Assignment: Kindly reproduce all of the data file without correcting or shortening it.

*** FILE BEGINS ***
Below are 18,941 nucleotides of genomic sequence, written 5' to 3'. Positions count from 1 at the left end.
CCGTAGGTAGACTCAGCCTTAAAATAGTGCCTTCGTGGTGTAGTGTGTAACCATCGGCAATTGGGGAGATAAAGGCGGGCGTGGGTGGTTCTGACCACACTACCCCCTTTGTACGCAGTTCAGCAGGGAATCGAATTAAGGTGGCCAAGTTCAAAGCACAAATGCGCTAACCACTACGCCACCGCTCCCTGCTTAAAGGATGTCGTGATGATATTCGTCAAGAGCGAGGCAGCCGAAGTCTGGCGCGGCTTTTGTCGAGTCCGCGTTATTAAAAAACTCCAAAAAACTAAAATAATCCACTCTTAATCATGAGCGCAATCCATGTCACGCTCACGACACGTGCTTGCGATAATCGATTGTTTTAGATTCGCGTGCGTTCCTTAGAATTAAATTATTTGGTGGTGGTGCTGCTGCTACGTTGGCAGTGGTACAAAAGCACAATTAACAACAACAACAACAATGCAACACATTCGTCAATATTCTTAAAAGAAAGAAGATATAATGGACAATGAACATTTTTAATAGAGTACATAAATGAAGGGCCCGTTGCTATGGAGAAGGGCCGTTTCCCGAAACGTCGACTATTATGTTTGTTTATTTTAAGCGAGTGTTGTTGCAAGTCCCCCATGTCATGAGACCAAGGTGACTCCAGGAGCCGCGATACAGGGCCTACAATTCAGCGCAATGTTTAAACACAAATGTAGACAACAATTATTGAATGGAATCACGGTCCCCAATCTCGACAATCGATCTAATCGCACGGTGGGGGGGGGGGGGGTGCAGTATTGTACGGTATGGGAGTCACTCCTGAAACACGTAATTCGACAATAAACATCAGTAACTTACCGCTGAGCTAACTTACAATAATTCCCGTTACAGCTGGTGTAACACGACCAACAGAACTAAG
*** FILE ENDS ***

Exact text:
Below are 18,941 nucleotides of genomic sequence, written 5' to 3'. Positions count from 1 at the left end.
CCGTAGGTAGACTCAGCCTTAAAATAGTGCCTTCGTGGTGTAGTGTGTAACCATCGGCAATTGGGGAGATAAAGGCGGGCGTGGGTGGTTCTGACCACACTACCCCCTTTGTACGCAGTTCAGCAGGGAATCGAATTAAGGTGGCCAAGTTCAAAGCACAAATGCGCTAACCACTACGCCACCGCTCCCTGCTTAAAGGATGTCGTGATGATATTCGTCAAGAGCGAGGCAGCCGAAGTCTGGCGCGGCTTTTGTCGAGTCCGCGTTATTAAAAAACTCCAAAAAACTAAAATAATCCACTCTTAATCATGAGCGCAATCCATGTCACGCTCACGACACGTGCTTGCGATAATCGATTGTTTTAGATTCGCGTGCGTTCCTTAGAATTAAATTATTTGGTGGTGGTGCTGCTGCTACGTTGGCAGTGGTACAAAAGCACAATTAACAACAACAACAACAATGCAACACATTCGTCAATATTCTTAAAAGAAAGAAGATATAATGGACAATGAACATTTTTAATAGAGTACATAAATGAAGGGCCCGTTGCTATGGAGAAGGGCCGTTTCCCGAAACGTCGACTATTATGTTTGTTTATTTTAAGCGAGTGTTGTTGCAAGTCCCCCATGTCATGAGACCAAGGTGACTCCAGGAGCCGCGATACAGGGCCTACAATTCAGCGCAATGTTTAAACACAAATGTAGACAACAATTATTGAATGGAATCACGGTCCCCAATCTCGACAATCGATCTAATCGCACGGTGGGGGGGGGGGGGGTGCAGTATTGTACGGTATGGGAGTCACTCCTGAAACACGTAATTCGACAATAAACATCAGTAACTTACCGCTGAGCTAACTTACAATAATTCCCGTTACAGCTGGTGTAACACGACCAACAGAACTAAG